• But English is still the common language that one uses
  • If you do go to a local (aka not tourist friendly) restaurant in Japan, be prepared to be surprised by unexpected unspoken rules of dining and eating
  • It’s colder than you think in Sapporo in February
  • Food is truly amazing anywhere, even in the malls
  • Skiing/snowboarding in Niseko is really amazing due to the fresh powder, but be prepared for below freezing temperatures and low visibility
  • And amazing, because you have ramen and soak in onsen afterwards!
  • Read a lot and watch videos about onsens before going to an onsen so you can get accustomed to best practices and Japanese customs—aka nudity, bathing, noise
  • Tokyo subway stations, especially the central ones like Shinjuku, are super hard to navigate, but even a local is likely to get lost
  • Not all Japanese know where about all the trendy places, but then again, do the locals know about them in your hometown?
  • Being expected to take off shoes indoors…is so so great! Mostly because I am Asian and everything is built for that
  • Japanese-style rooms aren’t too bad even though you’re nearly sleeping on the floor
  • Why the US doesn’t have bidets everywhere is a mystery
  • Crime is nonexistent in Japan—it just is
  • Even if you’re American-born, unlike other Asian countries, the locals can’t tell that you’re American-born, they will assume that you’re a local—very weird to me!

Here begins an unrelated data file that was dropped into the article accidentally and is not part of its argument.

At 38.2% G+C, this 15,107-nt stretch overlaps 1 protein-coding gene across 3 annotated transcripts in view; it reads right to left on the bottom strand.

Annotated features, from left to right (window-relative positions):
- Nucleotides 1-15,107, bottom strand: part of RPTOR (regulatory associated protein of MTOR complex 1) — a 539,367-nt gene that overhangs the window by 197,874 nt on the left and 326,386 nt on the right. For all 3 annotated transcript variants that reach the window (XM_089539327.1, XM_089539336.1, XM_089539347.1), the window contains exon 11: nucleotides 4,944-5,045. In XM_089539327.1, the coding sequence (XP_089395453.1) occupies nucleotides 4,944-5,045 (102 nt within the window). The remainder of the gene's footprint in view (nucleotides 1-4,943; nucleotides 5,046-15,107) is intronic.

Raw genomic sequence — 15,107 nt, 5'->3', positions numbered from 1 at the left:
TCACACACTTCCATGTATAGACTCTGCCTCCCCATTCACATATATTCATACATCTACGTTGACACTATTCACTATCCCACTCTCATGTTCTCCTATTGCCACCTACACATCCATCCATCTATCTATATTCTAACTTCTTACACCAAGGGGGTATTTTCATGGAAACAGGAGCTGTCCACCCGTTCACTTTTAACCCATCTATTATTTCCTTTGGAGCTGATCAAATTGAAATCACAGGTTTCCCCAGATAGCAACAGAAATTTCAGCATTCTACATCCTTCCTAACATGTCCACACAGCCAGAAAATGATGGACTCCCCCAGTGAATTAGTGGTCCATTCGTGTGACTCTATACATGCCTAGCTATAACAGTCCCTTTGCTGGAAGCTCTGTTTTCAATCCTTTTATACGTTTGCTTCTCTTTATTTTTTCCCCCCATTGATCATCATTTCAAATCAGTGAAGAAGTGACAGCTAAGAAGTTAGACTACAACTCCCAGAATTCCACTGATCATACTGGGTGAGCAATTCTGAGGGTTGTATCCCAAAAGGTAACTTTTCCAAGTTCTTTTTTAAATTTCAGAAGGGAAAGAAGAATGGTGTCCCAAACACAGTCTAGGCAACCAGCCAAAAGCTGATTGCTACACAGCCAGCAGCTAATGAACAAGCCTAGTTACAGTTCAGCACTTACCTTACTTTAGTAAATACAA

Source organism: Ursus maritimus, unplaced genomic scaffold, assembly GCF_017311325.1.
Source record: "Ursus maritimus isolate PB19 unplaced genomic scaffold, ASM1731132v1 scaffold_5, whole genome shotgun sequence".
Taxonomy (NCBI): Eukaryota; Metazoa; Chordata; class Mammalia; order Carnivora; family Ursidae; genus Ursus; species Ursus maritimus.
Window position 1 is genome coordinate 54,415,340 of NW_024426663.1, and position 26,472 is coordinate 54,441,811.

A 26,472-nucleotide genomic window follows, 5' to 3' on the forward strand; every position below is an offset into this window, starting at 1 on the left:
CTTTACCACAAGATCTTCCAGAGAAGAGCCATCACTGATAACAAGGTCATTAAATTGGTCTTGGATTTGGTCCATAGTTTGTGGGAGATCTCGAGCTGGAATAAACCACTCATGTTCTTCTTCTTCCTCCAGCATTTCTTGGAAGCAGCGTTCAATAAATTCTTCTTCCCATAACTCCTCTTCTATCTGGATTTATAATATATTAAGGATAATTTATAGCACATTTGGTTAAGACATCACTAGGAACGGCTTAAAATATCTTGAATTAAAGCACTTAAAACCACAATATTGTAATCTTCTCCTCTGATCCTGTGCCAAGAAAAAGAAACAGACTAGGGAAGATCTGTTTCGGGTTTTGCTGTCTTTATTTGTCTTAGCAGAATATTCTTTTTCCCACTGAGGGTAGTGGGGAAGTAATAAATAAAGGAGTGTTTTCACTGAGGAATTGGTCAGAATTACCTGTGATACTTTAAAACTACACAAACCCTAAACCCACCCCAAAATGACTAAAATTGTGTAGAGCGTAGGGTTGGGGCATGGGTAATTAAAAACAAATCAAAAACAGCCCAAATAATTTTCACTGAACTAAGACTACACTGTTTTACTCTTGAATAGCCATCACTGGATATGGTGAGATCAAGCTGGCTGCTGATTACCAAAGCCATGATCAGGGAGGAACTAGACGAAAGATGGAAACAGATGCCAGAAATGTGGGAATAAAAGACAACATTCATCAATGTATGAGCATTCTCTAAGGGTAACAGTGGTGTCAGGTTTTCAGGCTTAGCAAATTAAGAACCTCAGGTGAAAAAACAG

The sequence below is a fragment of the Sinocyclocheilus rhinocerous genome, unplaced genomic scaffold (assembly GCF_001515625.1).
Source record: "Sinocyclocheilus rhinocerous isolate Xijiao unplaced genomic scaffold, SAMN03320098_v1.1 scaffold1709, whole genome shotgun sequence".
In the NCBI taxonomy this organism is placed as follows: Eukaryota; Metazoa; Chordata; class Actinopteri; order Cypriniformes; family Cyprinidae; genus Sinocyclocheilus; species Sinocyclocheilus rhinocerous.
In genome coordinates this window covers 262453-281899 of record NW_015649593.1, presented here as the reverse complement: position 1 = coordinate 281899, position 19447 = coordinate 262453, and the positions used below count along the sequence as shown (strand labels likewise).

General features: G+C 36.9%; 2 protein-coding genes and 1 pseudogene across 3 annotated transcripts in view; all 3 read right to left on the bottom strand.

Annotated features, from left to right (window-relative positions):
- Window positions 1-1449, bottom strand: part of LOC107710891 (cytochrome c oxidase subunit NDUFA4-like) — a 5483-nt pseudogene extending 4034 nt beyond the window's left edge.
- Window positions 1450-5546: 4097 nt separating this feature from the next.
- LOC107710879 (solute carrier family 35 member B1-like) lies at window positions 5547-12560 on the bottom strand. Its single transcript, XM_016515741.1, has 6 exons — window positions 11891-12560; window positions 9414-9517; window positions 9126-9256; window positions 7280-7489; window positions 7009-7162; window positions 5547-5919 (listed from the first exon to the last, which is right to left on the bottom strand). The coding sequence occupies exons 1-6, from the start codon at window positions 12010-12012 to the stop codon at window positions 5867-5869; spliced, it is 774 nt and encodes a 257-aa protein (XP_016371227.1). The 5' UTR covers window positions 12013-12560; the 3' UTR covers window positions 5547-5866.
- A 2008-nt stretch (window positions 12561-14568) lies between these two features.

• Pocket wifi is the bomb! Better than sim card
  • But it’s a lie that they work everywhere, because I went through a whole process of where the signal suddenly went out for an hour along the coast of Hokkaido
  • Eat sashimi as often as possible—it’s so plentiful, high quality, and cheap! (Although I do harbor some guilt about overfishing)
  • Get the supermarket sushi!
  • Buy Japanese snacks, but don’t share them with your coworkers (just only a select few), because it’s actually super expensive and…so tasty…do you really want to give $5 to each person in the office?
  • Eat the cheese tart, because it really is that good
  • Double check all your addresses for restaurants, because you may go to the wrong location
  • Use Yahoo maps, not Google maps—as of 2019, Japan is the only country that uses Yahoo maps and the information on Google maps is not that great